Open Access. Powered by Scholars. Published by Universities.®

Education Commons

Open Access. Powered by Scholars. Published by Universities.®

PDF

2015

Embry-Riddle Aeronautical University

Physical Sciences and Mathematics

Publications

Articles 1 - 2 of 2

Full-Text Articles in Education

Gaise Into The Future: Updating A Landmark Report For An Increasingly Data-Centric World, Michelle Everson, Paul Velleman, Beverly Wood, John Gabrosek, Megan Mocko, Robert Carver Aug 2015

Gaise Into The Future: Updating A Landmark Report For An Increasingly Data-Centric World, Michelle Everson, Paul Velleman, Beverly Wood, John Gabrosek, Megan Mocko, Robert Carver

Publications

Ever since its official endorsement by the American Statistical Association in 2005, the Guidelines for Assessment and Instruction in Statistics Education (GAISE) College Report has had a profound impact on the teaching of statistics. Now, a decade later, it is important to recognize the changing nature in what and how we teach our introductory statistics students. Changes in technology and assessment practices, just over the past 10 years, have made it possible to do new and exciting things in our courses, in very different ways than were envisioned by the authors of the original GAISE College Report. Further, our world ...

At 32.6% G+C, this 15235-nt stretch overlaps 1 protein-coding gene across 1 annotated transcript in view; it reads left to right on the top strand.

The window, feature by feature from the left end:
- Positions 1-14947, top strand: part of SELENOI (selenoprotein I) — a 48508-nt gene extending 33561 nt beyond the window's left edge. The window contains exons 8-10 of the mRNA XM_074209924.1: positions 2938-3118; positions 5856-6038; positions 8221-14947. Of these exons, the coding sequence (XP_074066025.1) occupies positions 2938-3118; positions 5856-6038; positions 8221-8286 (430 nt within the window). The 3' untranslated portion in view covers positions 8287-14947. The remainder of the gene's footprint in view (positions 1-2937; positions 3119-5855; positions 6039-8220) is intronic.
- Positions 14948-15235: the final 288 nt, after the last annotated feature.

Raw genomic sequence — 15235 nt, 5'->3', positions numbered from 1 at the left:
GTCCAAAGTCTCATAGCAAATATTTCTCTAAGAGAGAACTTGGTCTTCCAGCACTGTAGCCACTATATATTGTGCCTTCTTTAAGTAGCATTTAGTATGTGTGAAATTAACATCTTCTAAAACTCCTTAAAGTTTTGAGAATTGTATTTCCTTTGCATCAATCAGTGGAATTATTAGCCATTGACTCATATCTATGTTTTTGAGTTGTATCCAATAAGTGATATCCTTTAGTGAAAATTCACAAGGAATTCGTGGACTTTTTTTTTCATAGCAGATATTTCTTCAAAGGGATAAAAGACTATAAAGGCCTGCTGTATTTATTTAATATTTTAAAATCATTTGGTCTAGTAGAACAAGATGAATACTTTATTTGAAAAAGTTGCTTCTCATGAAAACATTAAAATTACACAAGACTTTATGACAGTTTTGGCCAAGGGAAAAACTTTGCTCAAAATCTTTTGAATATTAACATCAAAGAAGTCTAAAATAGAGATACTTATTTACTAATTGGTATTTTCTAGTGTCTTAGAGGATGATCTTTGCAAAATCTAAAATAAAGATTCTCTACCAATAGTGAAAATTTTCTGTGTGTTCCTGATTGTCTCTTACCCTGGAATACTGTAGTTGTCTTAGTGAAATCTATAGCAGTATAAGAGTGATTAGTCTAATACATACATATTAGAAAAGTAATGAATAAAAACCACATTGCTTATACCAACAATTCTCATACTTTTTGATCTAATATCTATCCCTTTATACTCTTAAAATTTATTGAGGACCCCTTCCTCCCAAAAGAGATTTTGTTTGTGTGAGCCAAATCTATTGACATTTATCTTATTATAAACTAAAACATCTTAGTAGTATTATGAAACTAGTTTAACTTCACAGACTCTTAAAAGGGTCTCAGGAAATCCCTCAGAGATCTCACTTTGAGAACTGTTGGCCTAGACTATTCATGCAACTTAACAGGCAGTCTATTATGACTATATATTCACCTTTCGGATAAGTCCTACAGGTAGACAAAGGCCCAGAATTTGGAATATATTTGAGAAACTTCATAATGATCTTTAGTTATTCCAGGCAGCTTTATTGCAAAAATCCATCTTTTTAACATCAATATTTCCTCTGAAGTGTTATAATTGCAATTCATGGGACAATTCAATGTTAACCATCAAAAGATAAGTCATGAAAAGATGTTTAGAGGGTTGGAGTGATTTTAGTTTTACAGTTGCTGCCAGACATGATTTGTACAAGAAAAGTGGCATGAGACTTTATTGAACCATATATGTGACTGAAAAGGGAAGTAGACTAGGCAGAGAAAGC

To Apply Or Not To Apply: A Survey Analysis Of Grant Writing Costs And Benefits, Ted Von Hippel, Courtney Von Hippel Mar 2015

To Apply Or Not To Apply: A Survey Analysis Of Grant Writing Costs And Benefits, Ted Von Hippel, Courtney Von Hippel

Publications

We surveyed 113 astronomers and 82 psychologists active in applying for federally funded research on their grant-­‐writing history between January, 2009 and November, 2012. We collected demographic data, effort levels, success rates, and perceived non-­‐financial benefits from writing grant proposals. We find that the average proposal takes 116 PI hours and 55 CI hours to write; although time spent writing was not related to whether the grant was funded. Effort did translate into success, however, as academics who wrote more grants received more funding. Participants indicated modest non-­‐monetary benefits from grant writing, with psychologists reporting a somewhat ...